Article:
This past June, my family had to say goodbye to our family dog, our source of entertainment, endless cuddles, and our seemingly bottomless pit of love. He was my yoga dog, my companion throughout my days in both fitness and leisure, and he was just short of total perfection in an animal. His death was too soon and too painful, both for him and for us, and everyone in the family, myself included, knows that there will never be another Oliver on the planet.
But, as is typical after the loss of a pet, after the initial pain begins to subside, and you stop tearing up at the mere thought of your furry friend, and after you've stopped thinking you see him every time you turn a corner in your house, you begin to feel that nag. That familiar pang of wanting to welcome a new member to the family. Dog people know what I am talking about, cat people know what I talking about. You know you can't replace or substitute that ideal animal that you've been forced to say goodbye to, but you know that you have room in your heart and your home for a new soul to squeeze.
Saturday afternoon, my husband and I took a trip to the county animal shelter to look at dogs. We weren't adopting that day, and we knew it, but we wanted to see what kind of pups were available. I am a rabid (pardon the pun) advocate of rescuing animals, and for $30 at my local animal shelter, I can adopt a dog or a puppy who has been vaccinated, fixed, registered, and microchipped. You can't beat that deal for a decade of love and companionship.
While at the shelter, we (of course) zeroed in on a precious little Boxer mix puppy named Panda. She was spritely and energetic, but not overtly so (at least at the time), and seemed to zero in on us as well. As the shelter was getting ready to close for the day, we only had about 10 minutes with her, inside her dog run. We both took to her, and talked about her for the last few days. We told the kids all about her, and decided that I would take a trip to the shelter this morning and begin the adoption process.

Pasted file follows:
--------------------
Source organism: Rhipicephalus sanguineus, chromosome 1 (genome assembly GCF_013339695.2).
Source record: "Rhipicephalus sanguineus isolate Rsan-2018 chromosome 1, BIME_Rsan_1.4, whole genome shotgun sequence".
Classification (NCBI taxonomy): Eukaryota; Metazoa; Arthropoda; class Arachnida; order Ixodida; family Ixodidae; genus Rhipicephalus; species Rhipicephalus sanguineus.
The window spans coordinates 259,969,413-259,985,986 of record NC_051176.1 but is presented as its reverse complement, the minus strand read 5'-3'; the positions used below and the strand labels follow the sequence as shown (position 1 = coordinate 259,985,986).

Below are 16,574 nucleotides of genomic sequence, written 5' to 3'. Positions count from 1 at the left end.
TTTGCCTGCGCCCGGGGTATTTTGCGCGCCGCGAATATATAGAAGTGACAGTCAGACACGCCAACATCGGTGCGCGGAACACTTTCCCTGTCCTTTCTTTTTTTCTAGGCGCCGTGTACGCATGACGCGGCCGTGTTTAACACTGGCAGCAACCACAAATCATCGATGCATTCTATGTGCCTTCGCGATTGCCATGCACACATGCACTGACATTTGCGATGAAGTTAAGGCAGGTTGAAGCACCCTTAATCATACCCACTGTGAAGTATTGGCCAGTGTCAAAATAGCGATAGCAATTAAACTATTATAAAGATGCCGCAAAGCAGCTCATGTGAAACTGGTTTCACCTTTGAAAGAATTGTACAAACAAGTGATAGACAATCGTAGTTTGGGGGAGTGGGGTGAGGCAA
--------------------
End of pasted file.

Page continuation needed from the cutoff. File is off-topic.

When I got there, I filled out the paperwork and asked to have some play time with Panda, outside of her dog run. I got a leash, went to her run, and my hear sank immediately. Not because she was gone, and not because something happened, but because when I looked at her, she wasn't Oliver. I knew at that moment that she was not the dog for us.
Things devolved quickly when she wouldn't let me pick her up. I managed to get her to the play area, and she was about a lightyear passed crazy. She never zeroed in on me like she had on Saturday, and she never stopped jumping and barking. There was no yoga dog in her, she was too fiery and too spunky to even let me rub her belly. I knew I wouldn't be taking her home with me.
The ride home was filled with disappointment. I am disappointed that I didn't feel THAT connection with this beautiful and spritely puppy. I am disappointed that I still compare every single dog to my Oliver. I am disappointed that I had to say goodbye to my yoga dog, and that I can't seem to move on.
More time is needed, obviously. I still have not accepted Oliver's death fully, and it would be cruel to try to bring home a new dog with me wearing that attitude. No pet deserves the pressure of having to live up to that, and the inevitability that s/he will fall miserably short of the mark.
So, I will let another month or two go by. Another month of that palpable absence of a pet in our home. Another month of my daughter asking when we are going to get a new dog. Another month of doing yoga without a companion.
The time will be right when it's right. A new yoga dog will make his or her presence known, and it will be undeniable when it happens.